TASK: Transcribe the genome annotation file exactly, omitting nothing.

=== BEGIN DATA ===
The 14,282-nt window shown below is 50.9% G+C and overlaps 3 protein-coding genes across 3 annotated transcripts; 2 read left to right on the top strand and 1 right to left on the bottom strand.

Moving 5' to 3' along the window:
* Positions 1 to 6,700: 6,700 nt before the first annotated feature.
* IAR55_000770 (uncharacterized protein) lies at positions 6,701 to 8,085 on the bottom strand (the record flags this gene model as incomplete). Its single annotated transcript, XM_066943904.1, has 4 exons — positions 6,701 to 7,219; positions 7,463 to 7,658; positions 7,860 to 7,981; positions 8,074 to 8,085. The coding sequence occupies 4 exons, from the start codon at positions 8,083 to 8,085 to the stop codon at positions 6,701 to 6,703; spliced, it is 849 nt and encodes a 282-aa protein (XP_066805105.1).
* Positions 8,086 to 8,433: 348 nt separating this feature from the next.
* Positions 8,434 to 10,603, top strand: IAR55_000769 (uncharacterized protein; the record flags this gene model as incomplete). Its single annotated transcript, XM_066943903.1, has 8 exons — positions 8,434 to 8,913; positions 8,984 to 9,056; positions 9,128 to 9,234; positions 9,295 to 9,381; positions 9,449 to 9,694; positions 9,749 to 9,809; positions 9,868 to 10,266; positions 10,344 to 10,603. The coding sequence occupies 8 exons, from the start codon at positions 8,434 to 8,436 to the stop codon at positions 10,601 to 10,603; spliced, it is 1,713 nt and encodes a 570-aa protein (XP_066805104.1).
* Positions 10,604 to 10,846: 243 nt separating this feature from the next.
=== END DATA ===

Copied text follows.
The 14,282-nt window shown below is 50.9% G+C and overlaps 3 protein-coding genes across 3 annotated transcripts; 2 read left to right on the top strand and 1 right to left on the bottom strand.

Moving 5' to 3' along the window:
* Positions 1 to 6,700: 6,700 nt before the first annotated feature.
* IAR55_000770 (uncharacterized protein) lies at positions 6,701 to 8,085 on the bottom strand (the record flags this gene model as incomplete). Its single annotated transcript, XM_066943904.1, has 4 exons — positions 6,701 to 7,219; positions 7,463 to 7,658; positions 7,860 to 7,981; positions 8,074 to 8,085. The coding sequence occupies 4 exons, from the start codon at positions 8,083 to 8,085 to the stop codon at positions 6,701 to 6,703; spliced, it is 849 nt and encodes a 282-aa protein (XP_066805105.1).
* Positions 8,086 to 8,433: 348 nt separating this feature from the next.
* Positions 8,434 to 10,603, top strand: IAR55_000769 (uncharacterized protein; the record flags this gene model as incomplete). Its single annotated transcript, XM_066943903.1, has 8 exons — positions 8,434 to 8,913; positions 8,984 to 9,056; positions 9,128 to 9,234; positions 9,295 to 9,381; positions 9,449 to 9,694; positions 9,749 to 9,809; positions 9,868 to 10,266; positions 10,344 to 10,603. The coding sequence occupies 8 exons, from the start codon at positions 8,434 to 8,436 to the stop codon at positions 10,601 to 10,603; spliced, it is 1,713 nt and encodes a 570-aa protein (XP_066805104.1).
* Positions 10,604 to 10,846: 243 nt separating this feature from the next.